* Both put a limit on permissible embargoes, but the directive allows longer embargoes. FASTR caps embargos at six months, and the directive caps them at 12 months. Under the directive, agencies may ask White House permission to allow even longer embargoes, but they must submit data to support their requests.

* Both ask agencies to develop their own policies within certain guidelines. FASTER gives them a year to do so (starting when FASTR is adopted) and the directive gives them half a year to do so (starting today).

If FASTR is eventually adopted, then all the FASTR-covered agencies will already have OA policies under today's directive. Some agencies may have to revise their policies to comply with FASTR guidelines, for example, reducing permissible embargoes to a maximum of six months or tweaking their libre or open-licensing requirements.

* FASTR is silent on data, but the White House directive requires OA for articles (Section 3) and OA for data (Section 4).

* Both FASTR and the directive are solid green mandates, requiring deposit in an OA repository (green OA) and remaining silent about publishing in OA journals (gold OA). In that sense, both initiatives build on the successful green OA mandate at the NIH, and reject the gold-favoring approach adopted by the Research Councils UK.

* Both FASTR and the directive require agency policies to permit libre OA or to license repository deposits for reuse. They use different language to describe the desired type of freedom, and do not specify individual licenses.


The Obama White House has twice collected public comments on federal OA policy. One public consultation ended in January 2010 and the other ended in January 2012. The new directive builds on those comments, which overwhelmingly supported OA. Here are the two sets of comments received.

The White House was also pressured by a May 2012 "We the people" petition that only needed 25k signatures in the first 30 days to elicit an official response. It received that many in 14 days, and today has 65,700+ signatures. While we reached the response threshold eight months ago, I think it's fair to say that today's response is what we were waiting for.

Today's directive is accompanied by a separate, direct response to the petition.

This is another in a series of blog posts on FASTR and other federal actions to support OA to federally-funded research. I'll pull the series of posts together for an article in the March issue of the SPARC Open Access Newsletter.

Tuesday, February 12, 2013

Monday, February 4, 2013

To Senators on VAWA

Dear Senator (Gillibrand / Schumer),

Thank you for supporting VAWA.  Native communities around the nation deserve this, among many other rights they are not allowed now.  But this is a step in the right directions.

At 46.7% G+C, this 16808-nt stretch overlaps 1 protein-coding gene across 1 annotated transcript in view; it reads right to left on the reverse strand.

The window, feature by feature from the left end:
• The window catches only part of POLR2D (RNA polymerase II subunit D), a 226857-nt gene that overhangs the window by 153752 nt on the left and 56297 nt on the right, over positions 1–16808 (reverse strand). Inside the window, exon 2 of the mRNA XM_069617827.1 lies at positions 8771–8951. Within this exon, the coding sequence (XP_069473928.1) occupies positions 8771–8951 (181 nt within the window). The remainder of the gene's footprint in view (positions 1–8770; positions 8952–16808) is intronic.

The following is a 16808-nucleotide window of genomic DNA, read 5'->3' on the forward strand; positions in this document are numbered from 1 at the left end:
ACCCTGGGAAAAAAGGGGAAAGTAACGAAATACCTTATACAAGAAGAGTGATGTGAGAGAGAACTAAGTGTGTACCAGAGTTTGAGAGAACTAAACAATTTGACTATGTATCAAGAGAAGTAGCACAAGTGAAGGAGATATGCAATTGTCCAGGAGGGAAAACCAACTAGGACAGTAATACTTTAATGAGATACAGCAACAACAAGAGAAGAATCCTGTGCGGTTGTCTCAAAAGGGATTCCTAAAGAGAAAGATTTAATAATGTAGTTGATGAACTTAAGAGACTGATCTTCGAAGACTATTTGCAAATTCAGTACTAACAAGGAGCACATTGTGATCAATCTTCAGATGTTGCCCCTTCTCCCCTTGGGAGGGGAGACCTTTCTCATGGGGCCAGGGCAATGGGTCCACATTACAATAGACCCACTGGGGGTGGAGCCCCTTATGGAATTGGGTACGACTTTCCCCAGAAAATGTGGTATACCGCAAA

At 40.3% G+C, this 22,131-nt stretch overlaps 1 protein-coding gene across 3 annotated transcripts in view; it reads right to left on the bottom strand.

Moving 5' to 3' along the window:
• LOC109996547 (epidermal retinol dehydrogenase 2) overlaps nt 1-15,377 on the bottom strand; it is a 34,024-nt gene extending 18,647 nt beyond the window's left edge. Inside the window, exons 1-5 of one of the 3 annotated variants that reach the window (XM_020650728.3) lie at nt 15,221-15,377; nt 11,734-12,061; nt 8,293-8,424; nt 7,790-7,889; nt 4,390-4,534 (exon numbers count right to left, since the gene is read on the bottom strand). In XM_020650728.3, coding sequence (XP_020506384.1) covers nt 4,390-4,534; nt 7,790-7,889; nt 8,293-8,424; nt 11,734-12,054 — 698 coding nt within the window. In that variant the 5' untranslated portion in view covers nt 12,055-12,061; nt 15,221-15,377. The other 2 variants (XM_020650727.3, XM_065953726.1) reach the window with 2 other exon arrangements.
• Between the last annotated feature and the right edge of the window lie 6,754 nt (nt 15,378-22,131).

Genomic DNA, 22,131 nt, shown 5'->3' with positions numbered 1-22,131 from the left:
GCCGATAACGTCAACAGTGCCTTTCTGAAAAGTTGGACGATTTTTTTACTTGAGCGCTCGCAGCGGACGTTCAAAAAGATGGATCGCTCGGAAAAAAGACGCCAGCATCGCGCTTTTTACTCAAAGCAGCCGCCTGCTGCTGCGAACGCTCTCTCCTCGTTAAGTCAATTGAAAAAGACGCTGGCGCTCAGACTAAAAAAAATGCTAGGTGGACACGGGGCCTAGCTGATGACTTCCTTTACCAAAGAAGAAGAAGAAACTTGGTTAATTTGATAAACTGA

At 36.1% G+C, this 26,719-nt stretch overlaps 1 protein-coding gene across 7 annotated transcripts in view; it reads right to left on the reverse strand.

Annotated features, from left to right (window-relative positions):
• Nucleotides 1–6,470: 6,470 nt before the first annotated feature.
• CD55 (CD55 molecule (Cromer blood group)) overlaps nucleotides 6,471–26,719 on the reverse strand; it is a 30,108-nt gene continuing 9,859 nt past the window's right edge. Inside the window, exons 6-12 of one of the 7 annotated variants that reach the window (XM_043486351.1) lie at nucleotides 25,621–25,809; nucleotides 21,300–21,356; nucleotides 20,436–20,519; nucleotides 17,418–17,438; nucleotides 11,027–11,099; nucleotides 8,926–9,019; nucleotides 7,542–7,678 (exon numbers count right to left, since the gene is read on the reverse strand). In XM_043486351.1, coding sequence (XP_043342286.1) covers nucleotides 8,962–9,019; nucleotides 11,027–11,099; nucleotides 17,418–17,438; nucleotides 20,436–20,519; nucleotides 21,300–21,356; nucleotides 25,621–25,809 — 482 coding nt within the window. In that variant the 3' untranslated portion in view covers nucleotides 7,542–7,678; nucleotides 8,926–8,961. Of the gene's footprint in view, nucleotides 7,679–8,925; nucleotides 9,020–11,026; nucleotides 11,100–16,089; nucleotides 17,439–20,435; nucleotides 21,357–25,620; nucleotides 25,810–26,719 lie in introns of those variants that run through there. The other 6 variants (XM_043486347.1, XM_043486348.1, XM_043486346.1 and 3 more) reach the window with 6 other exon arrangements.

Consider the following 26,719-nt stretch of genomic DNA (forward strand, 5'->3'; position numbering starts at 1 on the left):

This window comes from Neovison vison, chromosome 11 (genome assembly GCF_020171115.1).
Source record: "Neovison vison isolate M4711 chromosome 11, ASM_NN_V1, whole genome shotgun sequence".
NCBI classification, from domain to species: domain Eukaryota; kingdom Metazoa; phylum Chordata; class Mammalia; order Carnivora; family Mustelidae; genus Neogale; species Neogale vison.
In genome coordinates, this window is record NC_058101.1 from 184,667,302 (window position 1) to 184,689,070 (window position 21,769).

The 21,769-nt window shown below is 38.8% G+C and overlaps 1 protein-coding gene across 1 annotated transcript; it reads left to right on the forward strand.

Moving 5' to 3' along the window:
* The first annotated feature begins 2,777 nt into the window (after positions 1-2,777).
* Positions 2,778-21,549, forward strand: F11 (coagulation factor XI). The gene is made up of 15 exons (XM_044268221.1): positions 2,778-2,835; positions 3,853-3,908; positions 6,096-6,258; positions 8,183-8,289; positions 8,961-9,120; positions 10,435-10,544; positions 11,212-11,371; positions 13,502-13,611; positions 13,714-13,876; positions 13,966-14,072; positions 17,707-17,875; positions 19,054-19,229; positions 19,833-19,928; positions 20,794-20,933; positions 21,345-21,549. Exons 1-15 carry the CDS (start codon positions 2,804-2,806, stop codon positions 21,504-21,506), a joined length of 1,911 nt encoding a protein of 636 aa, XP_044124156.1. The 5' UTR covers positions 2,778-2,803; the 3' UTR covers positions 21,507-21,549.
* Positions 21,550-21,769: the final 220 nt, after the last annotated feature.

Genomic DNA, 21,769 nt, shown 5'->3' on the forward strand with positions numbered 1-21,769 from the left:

-Steven Bhardwaj


Saturday, February 2, 2013

Letter to Senators on Gun Control

Feb 2, 2013
Dear Senator (Gillibrand and Schumer)

Thank you for cosponsoring S.150.

The gun law status quo in the USA features a broad interpretation of the 2nd amendment.  This allows private individuals in my country to legally carry far more loaded firearms than in any other country. This creates terrible problems in our modern world, including school shootings, organized crime, and the burgeoning prison population.

The only two relevant justifications for this broad interpretation of the 2nd amendment are entirely, obscenely obsolete today.  These are:

1. Insurrectionism.
2. Suppression of slave revolts.

The gun manufacturing lobby plays on the unfortunate fetishes of assault weapons owners to maintain this status quo.

Thanks for cosponsoring this bill.  It's one small step toward a better policy, but extremely important.

Key citations:
Bogus, Carl T. "The Hidden History of the 2nd Amendment."
Bogus, Carl T. "Heller and Insurrectionism"
Wikipedia. "2nd Amendment"

Steven Bhardwaj

Note: Carl T. Bogus is a real historian, despite the unfortunate name!  What's more, his papers are Open Access, which allowed me to read them, appreciate them, and cite them here!

Regarding the strikethrough passage above, I remembered that I'm becoming an economist now, so I have to be chary with my words.  After finishing and sending the FCNL form to the senators, I did a little internet searching. I found that recent growth in the prison population is more directly driven by mandatory sentencing and related policies, so I redacted the email as posted here.  I decided not to research any organized crime link, as the mass killings and the general murder rates are bad enough.

Thursday, January 31, 2013

Open Access Candy

Open Access Candy in DevEC 722, 1/31/2013:

Even candy can be a public good... if there's enough of it!

Steven Bhardwaj
(646) 430-1585

Wednesday, January 23, 2013

Academic Spring

Just created an Academic Spring group on Facebook.

I posted a dozen links and other information on the Facebook page about academic open-access journals, Aaron Swartz, and Tim Gowers, etc.  This video below is a real tear-jerker.

Watch live streaming video from democracynow at

For a introduction to salient aspects of the issue, see the following articles:

Friday, January 11, 2013

Foreign Aid to Rwanda, up to 2010

Incredible self-explanatory chart...

Search Keywords:  Net ODA, Rwanda Aid, USA Aid to Rwanda, Foreign Aid.